Monday, 30th October 2017

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Chance missed to call lawyers' bluff

Chief Justice Manjula Chellur and several other judges of Calcutta High Court on Friday said "not today", which means cases will not be heard that day but will be listed for the next working day.

By R. Balaji and Tapas Ghosh
  • Published 8.03.15
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March 7: Chief Justice Manjula Chellur and several other judges of Calcutta High Court on Friday said "not today", which means cases will not be heard that day but will be listed for the next working day.

The reason: over 6,000 lawyers had gifted themselves an additional holiday to fill the missing piece in a long weekend break.

Justice Chellur appears to have lost an opportunity to enforce powers endorsed by the Supreme Court and call the bluff of the lawyers by taking up cases when they abstain wilfully.

The Supreme Court had ruled in 2002: "It is held that courts are under no obligation to adjourn matters because lawyers are on strike. On the contrary, it is the duty of all courts to go on with matters on their boards even in the absence of lawyers. In other words, courts must not be privy to strikes or calls for boycotts." (See Q and A on Page 4)

Legally speaking, the pronouncement of "not today" is not an adjournment but the net result is the same: no case could be heard yesterday in Calcutta High Court because the lawyers defied the court calendar and opted for wilful and en masse abstention. In fact, strictly going by the apex court order, questions can be raised whether the lawyers committed contempt of court.

There is no codified statute or constitutional provision in India or in any part of the world to say that judges must hear advocates mandatorily before passing any order, Justice R.M. Lodha, who recently retired as the Chief Justice of India, told The Telegraph.

Several former judges said the Calcutta High Court chief justice and the other judges could have gone ahead with the proceedings on Friday by going through the case files. If necessary, they could have appointed amicus curiae (those who assist the court) for different cases from among the 40-odd advocates who were present yesterday.

The former judges also felt that the chief justice should have imposed fines on the advocates who skipped the court sessions.

In the US, judges often decide cases on the merit of documents and, if advocates are not present, they may hear the litigant directly or pass orders after going through the files.

Justice Chellur did not comment on the matter today but had said yesterday: "Lawyers should not make their clients unhappy because litigants are their God and they provide them with their livelihood.... It is the duty of the Bar (lawyers collectively) to assist the bench in running courts smoothly."

Today, Justice Lodha and Justice R.S. Sodhi, a former judge of Delhi High Court, asserted that they had disposed of cases when advocates were not present.

Justice Lodha said there was no rule or embargo on judges that they must hear the advocates before passing any order or judgment. "Absolutely, there is no embargo. Absolutely not. In Bombay High Court, in my tenure of 13 years, there was only one strike for a single day and I sat for the whole day and heard the parties, whoever was present, and passed orders.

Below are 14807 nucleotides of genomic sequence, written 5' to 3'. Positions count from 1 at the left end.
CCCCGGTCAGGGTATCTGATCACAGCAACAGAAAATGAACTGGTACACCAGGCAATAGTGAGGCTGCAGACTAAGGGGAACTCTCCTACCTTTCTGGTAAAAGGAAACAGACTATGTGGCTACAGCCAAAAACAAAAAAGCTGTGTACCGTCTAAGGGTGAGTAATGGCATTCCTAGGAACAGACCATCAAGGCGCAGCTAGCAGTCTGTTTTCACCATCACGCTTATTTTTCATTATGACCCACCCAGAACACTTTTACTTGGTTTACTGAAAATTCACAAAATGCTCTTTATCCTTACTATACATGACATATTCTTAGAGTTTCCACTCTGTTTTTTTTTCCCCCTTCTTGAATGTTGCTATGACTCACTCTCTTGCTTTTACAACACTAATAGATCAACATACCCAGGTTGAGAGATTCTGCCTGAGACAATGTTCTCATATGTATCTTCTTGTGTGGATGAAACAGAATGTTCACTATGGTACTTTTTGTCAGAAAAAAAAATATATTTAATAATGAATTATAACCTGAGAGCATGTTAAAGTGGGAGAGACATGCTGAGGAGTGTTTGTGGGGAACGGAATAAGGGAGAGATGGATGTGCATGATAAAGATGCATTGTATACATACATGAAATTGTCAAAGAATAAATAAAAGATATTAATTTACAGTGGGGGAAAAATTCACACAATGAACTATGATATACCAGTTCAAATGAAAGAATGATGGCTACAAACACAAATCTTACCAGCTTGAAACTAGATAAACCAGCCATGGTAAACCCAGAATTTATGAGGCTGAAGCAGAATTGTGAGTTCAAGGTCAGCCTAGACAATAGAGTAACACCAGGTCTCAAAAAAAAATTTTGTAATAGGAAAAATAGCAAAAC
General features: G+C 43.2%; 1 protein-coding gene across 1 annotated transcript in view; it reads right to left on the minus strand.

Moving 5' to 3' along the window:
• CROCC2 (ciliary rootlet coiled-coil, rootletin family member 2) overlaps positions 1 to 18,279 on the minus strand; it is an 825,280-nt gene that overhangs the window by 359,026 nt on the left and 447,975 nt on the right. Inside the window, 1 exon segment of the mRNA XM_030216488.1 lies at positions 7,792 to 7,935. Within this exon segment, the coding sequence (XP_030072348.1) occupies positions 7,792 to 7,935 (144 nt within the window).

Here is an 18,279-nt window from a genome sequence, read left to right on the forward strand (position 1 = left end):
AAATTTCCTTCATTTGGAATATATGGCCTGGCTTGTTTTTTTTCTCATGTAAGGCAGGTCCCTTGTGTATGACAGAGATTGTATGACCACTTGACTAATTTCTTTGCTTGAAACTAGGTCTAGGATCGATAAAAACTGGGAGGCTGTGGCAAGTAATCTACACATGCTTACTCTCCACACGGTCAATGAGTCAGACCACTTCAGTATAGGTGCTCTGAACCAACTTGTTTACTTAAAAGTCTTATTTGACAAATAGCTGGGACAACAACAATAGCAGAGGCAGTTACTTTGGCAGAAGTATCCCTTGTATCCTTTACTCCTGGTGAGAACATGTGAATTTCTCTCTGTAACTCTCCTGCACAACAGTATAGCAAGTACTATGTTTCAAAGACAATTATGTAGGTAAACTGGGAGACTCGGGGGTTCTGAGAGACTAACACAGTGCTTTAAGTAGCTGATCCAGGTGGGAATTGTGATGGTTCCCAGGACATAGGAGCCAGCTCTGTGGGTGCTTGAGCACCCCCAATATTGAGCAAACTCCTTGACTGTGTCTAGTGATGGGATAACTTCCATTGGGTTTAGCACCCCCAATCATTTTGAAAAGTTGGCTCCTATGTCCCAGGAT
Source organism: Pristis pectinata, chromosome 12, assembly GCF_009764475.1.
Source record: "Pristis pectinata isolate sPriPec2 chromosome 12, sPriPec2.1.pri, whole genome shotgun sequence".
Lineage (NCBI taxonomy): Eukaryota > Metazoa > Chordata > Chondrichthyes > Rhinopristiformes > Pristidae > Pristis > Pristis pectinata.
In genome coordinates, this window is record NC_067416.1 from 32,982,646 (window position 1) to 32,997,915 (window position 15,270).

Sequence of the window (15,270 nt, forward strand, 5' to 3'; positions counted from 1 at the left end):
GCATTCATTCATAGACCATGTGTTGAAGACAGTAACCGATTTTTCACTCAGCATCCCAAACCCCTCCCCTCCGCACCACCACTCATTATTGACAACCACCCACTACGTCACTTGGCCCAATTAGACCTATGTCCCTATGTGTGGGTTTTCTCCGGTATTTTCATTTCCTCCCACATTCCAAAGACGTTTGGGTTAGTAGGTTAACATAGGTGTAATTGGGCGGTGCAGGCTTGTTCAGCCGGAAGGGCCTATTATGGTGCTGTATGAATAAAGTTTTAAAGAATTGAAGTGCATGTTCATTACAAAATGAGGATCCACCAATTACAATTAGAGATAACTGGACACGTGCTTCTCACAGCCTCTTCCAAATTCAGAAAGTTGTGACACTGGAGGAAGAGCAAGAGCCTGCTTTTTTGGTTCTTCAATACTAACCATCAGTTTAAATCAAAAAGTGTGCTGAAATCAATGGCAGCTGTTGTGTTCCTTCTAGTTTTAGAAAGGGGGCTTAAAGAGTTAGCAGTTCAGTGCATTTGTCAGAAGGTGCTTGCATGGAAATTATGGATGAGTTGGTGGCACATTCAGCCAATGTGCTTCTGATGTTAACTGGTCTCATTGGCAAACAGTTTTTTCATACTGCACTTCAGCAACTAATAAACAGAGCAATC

"In many high courts, like in Rajasthan High Court a few months back, there was a strike by lawyers for many days. But many judges were hearing the cases and disposing them of after hearing the clients or going through the files. This is not unusual, it differs from court to court and judge to judge, there is no uniform practice because judges differ even in the same courts," Justice Lodha said.

Justice Sodhi agreed with Justice Lodha and cited his own example when he had appointed amicus curiae to help the court.

"I have done this earlier in my time. What I used to do if there is such a thing, I could dispose of an application without hearing the matter. Let us say litigant was going to profit by my order and the order is not going against him, then I passed an order or I appointed an amicus and went ahead with the matter. You don't need to wait for an advocate. I did it in criminal appeals.

"In several appeals, advocates did not appear. I appointed amicus curiae and went ahead, disposing of the appeals and the matters."

In certain cases, Justice Sodhi said, if the advocates expressed regret and filed an application for restoration of the petition, the judge could pass an order for doing so.

Justice Sodhi pointed out that even the chief justice of the high courts or, for that matter, the Chief Justice of India cannot tell other judges how and in what manner a case should be disposed of.

Article 225 of the Constitution confers on high courts "any power to make rules of court and to regulate the sittings of the court".

Justice Bhagwati Prasad Banerjee, a retired judge, said judges had the constitutional power to hear cases ex parte - on the application of one party alone - or to pass orders on the basis of the petitions filed by the litigants, or to dismiss a case for such absence.

"It is a fact that a litigant gets a certain sympathy from the higher courts when he challenges validity of ex parte order by the court below. But at the same time, the litigants also are losing faith in lawyers and are moving in the general direction of wanting direct orders passed in the absence of lawyers," he said.

Former Supreme Court judge Asok Kumar Ganguly said: "If this (unauthorised abstention) keeps happening regularly... the judges should exercise the power granted by the Constitution and pass orders when lawyers are absent for such reasons."